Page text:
Prevention through early detection and treatment is directly related to a fourth form of prevention -- prevention through helping the children of alcoholics. In Chapter 2, a study by Jellinek was cited as evidence of the fact that many alcoholics have alcoholic parents. It is probable that between 20 and 30 percent of children of alcoholics eventually become alcoholics because of the emotional damage inflicted on them in their early lives. Since children of alcoholics have a high degree of vulnerability to the illness, they constitute an important target group for prevention! Such prevention may take one or more of three forms. First, early treatment of the alcoholic parent prevents the extreme emotional trauma to the children of the advanced stages of the illness. Second, helping the nonalcoholic spouse cope more effectively with her parental role, using methods described in Chapter 11, can diminish the emotional malnutrition suffered by the children. Third, direct help of the children, by pastoral counseling, Alateen group participation, and the other means described in the last chapter can enhance their mental health and thus make them less vulnerable to alcoholism a decade or so hence. These forms of direct and indirect help for the alcoholic’s children are ways of preventing the various personality illnesses and social deviancies to which such children are prone. As a focus of preventive activities, it combines prevention at the grass roots and prevention through early treatment.











Cultural Attitudes Common


Effects of These Attitudes


in Parents of Alcoholics


on Parents


Authoritarianism. Dominance-sub-


Feelings of inferiority, producing


mission patterns throughout our


need to dominate others; directly—


culture. Worth of person judged by


policeman type, or indirectly—by


his power and prestige.


over protection.


Success-worship. Individual judges


Impossible goals resulting in in-


worth of self and others in terms of


evitable frustration, i.e., perfec-


property and position, thinking of


tionistic goals projected on child.


himself as a commodity.


Child is valued for the "success"


Moralism (Puritanism). Sex and all


he achieves for parent.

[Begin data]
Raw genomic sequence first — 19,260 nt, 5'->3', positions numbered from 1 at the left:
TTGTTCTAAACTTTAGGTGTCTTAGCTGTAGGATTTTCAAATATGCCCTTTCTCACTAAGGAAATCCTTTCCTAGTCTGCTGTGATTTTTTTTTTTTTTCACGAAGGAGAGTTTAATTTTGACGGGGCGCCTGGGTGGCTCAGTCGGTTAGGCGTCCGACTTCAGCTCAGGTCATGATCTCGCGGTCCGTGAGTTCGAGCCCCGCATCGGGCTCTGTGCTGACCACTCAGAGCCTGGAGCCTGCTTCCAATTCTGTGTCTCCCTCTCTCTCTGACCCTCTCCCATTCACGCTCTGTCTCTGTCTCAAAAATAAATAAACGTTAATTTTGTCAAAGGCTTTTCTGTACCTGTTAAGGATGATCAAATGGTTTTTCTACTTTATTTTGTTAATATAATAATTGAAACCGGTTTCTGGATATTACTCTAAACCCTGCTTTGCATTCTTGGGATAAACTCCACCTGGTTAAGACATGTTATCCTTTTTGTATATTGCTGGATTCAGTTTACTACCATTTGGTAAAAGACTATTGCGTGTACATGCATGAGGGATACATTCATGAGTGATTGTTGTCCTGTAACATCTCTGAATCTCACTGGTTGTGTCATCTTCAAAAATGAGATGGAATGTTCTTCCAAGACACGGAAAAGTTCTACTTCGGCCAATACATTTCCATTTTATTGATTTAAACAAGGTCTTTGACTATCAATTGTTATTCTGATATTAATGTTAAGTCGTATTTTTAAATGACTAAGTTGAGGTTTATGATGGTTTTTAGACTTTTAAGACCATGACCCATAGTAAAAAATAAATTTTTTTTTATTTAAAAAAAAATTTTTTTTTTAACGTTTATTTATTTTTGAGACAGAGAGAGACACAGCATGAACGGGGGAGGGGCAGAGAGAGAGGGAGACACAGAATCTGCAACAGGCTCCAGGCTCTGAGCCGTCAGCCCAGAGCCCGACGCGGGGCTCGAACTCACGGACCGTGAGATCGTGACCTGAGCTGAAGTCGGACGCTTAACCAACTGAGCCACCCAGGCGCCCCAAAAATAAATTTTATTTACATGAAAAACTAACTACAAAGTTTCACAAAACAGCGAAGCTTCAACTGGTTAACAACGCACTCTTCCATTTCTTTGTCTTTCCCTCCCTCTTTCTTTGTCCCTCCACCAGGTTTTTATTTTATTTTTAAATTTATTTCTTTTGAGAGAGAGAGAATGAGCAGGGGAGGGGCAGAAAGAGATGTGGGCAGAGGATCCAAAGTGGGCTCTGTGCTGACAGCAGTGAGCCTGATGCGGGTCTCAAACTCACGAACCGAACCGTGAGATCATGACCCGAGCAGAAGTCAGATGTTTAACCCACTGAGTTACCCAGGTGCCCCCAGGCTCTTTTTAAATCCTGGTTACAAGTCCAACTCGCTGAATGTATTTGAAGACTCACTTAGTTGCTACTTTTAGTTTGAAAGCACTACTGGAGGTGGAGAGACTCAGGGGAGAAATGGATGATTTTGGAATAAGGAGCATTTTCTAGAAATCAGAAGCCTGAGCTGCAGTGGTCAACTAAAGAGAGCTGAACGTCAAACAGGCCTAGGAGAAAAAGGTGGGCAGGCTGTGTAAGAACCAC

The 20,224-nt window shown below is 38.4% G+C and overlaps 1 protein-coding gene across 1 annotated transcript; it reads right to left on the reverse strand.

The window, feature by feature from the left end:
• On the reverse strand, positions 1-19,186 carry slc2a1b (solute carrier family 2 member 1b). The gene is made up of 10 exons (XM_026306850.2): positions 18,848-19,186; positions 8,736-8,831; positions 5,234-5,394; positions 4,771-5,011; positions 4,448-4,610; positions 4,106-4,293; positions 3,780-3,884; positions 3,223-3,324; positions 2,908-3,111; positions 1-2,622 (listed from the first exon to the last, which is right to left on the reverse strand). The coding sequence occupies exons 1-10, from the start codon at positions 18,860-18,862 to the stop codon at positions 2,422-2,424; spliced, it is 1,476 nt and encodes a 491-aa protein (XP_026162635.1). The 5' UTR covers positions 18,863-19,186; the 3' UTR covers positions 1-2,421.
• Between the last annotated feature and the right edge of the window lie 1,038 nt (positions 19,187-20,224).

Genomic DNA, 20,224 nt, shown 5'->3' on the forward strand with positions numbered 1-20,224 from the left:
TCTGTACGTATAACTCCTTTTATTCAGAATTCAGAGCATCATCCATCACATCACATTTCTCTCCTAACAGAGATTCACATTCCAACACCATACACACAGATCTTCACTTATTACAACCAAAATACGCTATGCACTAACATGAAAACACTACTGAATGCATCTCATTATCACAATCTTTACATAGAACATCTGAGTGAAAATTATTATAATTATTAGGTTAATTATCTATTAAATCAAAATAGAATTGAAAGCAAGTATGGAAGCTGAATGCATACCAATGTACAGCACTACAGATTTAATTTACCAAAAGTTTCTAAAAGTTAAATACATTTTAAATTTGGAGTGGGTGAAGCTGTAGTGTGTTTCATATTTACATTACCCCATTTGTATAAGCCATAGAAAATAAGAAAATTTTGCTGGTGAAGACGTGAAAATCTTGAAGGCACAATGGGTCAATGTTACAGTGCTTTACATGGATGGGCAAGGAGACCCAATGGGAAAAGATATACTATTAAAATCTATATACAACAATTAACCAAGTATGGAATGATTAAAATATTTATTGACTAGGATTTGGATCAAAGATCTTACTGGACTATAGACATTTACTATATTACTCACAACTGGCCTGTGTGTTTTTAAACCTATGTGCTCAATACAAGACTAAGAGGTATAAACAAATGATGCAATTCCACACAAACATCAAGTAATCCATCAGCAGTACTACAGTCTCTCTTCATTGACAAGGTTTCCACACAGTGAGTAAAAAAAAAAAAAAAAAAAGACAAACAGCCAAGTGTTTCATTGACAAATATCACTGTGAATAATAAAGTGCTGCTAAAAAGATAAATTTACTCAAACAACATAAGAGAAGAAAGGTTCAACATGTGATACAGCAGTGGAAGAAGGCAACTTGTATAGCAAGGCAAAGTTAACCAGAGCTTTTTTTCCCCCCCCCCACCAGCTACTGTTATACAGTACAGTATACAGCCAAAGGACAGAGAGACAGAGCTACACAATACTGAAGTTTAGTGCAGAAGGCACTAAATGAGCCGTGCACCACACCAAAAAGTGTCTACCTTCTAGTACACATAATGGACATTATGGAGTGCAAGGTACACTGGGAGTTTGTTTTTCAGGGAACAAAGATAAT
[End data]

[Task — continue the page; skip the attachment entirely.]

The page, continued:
negative or aggressive feelings are


Guilt, emotional frigidity. Extreme


regarded as evil. Body is seen as


moral demands. Unable to give


in conflict with the spirit. Good and bad entirely a matter of will-


child early body love. Rigidity, moralism, and pharisaism.












Alcoholic Characteristics


Needs in Child Which Are


Produced by This


Deprived Satisfaction by




These Effects

The need for self-fulfillment and autonomy, plus whatever needs are


Inferiority, shyness, feelings of in-

adequacy, anxiety, defensive grandiosity, and isolation. Ambivalence


threatening to the parents’ ego de-mands.


toward authority and responsibility. Need to dominate.


The need for self-direction and autonomous growth. The need for


Extreme ambition coupled with

fear of both success and failure.


unqualified love and acceptance (which doesn’t have to be earned or won), The need for self-acceptance of the whole person, including body and emotions. The need for love not contingent on moral excellence. The need for bodily enjoyment.


Perfectionism. Compulsiveness. Defeats himself to defeat parents’ image in him.

Guilt about sex and aggressive feelings or behavior. Emotional inadequacy and self-hatred. Feelings of isolation from others.










1. E. 0. Bradshaw, Unconquerable Kagawa (St. Paul, Minn.: Macalester Park Publishing Co., 1952), p. 90.

2. H. J. Clinebell, Jr., "American Protestantism and the Problem of Alcoholism," Journal of Clinical Pastoral Work, II (Winter, 1949), 214-15. Used by permission.

3. "New Attitudes Toward Alcoholism," QJSA, XII (March, 1951), 60.

4. Charles Jackson, The Lost Weekend (New York: The New American Library,1949), Preface.

5. Karen Homey, Self-analysis (New York: W. W. Norton & Co., 1942), p. 27.

6. Ruth Benedict, Patterns of Culture (New York: Houghton Muffin Co., 1934).

7. Psychotherapy and a Christian View of Man, p. 65.

8. "American Protestantism and Mental Health," journal of Clinical Pastoral Work, I (Winter, 1948). Used by permission.

9. Quoted in Charles Clapp, Jr., Drinking’s Not the Problem, How You Can Help a Potential Alcoholic (New York: Crowell and Co., 1949), p. 62.

10. (Nashville: Abingdon Press, 1965).

11. Paul B. Maves, ed. (New York: Charles Scribner’s Sons, 1953), p. 1.

12. From a paper presented at the annual meeting of the National Committee on Alcoholism, March 18, 1955.

13. Harold A. Mulford, "Drinking and Deviant Drinking, U.S.A., 1963," p. 637. The Yale survey of college students is reported in Straus and Bacon, Drinking in College. See pp. 46 and 65 for the facts mentioned.

14. Conducted by the Yale Center of Alcohol Studies, 1949 -- 1951.

15. J. H. Skolnick, "The Stumbling Block: A Sociological Study of the Relationship between Selected Religious Norms and Drinking Behavior," Yale University Thesis, 1957.

16. J. H. Skolnick, "Religious Affiliation and Drinking Behavior," QJSA, XIX (1958), p. 470.

17. Drinking in College, p. 85.

18. Report by R. Straus in a speech before the annual meeting of the National Committee on Alcoholism, March 18, 1955.

19. This diagram is similar to the one which Jellinek used to illustrate the lecture in which he reported on this study at the Yale Summer School of Alcohol Studies, 1961.

20. The Disease Concept of Alcoholism, pp. 28-29.

21. New Primer on Alcoholism, pp. 198-99.

22. Taken from a history of the sickness of alcoholism by H. W. Haggard and E. M. Jellinek, Alcohol Explored (Garden City: Doubleday & Co., 1942), p. 142.

23. F. W. McPeek, "The Role of Religious Bodies in the Treatment of Inebriety in the United States," Alcohol, Science and Society, p. 406.